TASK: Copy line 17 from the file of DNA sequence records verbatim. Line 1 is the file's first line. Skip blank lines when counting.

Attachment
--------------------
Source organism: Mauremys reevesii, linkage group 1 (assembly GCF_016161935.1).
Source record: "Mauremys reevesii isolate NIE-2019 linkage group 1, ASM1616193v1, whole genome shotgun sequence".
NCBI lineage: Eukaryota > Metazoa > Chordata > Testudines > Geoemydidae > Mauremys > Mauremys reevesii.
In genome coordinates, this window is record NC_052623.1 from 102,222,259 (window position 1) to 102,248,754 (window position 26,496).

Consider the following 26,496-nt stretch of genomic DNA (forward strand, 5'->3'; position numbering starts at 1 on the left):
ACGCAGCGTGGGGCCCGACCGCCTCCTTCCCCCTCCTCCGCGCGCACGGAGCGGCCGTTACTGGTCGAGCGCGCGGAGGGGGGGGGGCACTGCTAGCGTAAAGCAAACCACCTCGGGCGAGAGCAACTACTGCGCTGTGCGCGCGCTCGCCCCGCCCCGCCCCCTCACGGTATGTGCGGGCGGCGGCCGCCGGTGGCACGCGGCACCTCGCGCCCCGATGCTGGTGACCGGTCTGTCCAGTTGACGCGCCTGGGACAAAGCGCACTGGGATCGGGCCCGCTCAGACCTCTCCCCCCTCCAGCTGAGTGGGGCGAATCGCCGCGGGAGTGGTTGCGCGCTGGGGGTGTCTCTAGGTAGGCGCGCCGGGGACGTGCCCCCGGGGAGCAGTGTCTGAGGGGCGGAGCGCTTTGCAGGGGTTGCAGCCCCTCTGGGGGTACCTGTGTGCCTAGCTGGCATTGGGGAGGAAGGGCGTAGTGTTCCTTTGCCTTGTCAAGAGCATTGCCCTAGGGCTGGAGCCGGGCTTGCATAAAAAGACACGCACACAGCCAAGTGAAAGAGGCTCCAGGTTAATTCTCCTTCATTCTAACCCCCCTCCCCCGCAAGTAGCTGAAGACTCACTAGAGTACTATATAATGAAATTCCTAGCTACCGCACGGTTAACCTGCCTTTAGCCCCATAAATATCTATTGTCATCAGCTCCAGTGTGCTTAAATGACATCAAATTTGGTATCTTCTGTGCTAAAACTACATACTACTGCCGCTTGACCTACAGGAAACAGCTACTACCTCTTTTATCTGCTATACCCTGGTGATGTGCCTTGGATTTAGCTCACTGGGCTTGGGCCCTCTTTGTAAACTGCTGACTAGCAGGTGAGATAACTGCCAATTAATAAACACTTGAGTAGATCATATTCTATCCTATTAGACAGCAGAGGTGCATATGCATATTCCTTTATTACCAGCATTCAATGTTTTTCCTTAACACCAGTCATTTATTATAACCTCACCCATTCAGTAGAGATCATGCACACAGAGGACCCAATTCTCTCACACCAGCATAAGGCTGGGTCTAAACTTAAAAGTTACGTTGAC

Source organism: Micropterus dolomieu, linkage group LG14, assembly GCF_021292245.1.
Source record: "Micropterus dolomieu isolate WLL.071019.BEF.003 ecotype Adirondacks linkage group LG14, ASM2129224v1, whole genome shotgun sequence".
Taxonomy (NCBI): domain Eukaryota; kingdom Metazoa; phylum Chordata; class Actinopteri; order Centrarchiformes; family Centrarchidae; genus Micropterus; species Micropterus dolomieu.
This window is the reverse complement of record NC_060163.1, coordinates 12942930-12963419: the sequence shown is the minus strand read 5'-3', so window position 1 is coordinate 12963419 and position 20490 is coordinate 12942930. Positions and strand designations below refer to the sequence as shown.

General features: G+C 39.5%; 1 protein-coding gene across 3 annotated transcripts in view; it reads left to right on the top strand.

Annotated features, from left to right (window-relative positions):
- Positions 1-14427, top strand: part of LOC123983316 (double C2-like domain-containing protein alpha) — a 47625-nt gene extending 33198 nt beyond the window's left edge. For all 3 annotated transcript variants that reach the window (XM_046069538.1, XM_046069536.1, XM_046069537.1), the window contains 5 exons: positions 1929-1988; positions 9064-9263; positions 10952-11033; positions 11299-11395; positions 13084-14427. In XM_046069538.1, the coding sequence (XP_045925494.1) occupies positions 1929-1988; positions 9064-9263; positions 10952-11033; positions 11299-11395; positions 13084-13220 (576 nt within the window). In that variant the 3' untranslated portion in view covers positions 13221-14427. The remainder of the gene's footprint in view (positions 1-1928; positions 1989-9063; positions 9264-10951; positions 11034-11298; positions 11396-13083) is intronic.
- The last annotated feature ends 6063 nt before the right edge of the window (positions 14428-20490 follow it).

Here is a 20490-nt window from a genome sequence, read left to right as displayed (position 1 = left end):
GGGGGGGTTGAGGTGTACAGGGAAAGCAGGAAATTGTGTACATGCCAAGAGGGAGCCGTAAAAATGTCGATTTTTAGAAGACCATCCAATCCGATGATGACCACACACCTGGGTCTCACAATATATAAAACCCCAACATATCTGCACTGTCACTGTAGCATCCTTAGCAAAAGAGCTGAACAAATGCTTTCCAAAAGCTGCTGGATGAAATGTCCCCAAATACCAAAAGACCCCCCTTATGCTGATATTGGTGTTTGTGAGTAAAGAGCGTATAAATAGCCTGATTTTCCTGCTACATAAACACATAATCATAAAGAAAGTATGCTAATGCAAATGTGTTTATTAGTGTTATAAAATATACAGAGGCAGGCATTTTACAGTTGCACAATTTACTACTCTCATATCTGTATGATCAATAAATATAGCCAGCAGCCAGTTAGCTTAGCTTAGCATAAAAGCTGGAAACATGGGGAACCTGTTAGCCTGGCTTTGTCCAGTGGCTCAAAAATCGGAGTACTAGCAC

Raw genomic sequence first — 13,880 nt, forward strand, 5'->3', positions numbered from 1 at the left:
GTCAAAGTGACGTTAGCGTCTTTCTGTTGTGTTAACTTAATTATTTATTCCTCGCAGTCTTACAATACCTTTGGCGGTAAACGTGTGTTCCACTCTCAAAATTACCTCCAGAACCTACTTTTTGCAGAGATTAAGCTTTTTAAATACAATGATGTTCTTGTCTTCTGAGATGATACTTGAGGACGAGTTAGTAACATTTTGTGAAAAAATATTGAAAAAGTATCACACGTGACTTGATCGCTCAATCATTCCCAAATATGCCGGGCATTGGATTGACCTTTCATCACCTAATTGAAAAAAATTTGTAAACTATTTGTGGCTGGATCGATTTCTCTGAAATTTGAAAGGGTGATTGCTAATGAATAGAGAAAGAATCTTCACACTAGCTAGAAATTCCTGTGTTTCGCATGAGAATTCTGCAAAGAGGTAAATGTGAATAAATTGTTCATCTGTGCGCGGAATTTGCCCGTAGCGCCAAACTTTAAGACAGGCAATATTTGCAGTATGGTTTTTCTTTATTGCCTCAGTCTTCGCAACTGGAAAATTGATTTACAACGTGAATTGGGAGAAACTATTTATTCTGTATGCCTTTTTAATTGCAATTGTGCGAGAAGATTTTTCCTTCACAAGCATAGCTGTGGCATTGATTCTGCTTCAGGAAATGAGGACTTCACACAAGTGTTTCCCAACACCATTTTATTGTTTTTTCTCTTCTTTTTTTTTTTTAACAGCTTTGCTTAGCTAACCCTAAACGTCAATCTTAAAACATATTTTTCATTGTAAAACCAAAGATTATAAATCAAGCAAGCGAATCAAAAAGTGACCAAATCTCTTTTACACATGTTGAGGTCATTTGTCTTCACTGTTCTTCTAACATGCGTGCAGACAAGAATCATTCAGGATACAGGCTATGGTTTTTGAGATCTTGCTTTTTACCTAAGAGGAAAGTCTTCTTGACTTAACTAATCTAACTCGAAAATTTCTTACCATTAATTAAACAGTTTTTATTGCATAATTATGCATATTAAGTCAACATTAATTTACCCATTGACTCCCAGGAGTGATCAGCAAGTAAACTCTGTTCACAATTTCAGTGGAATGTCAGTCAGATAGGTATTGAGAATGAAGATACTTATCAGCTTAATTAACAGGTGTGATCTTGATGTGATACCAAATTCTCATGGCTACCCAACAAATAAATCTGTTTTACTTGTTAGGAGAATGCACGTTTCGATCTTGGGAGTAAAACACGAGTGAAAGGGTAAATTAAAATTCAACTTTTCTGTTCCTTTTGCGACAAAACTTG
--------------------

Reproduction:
Raw genomic sequence first — 13,880 nt, forward strand, 5'->3', positions numbered from 1 at the left: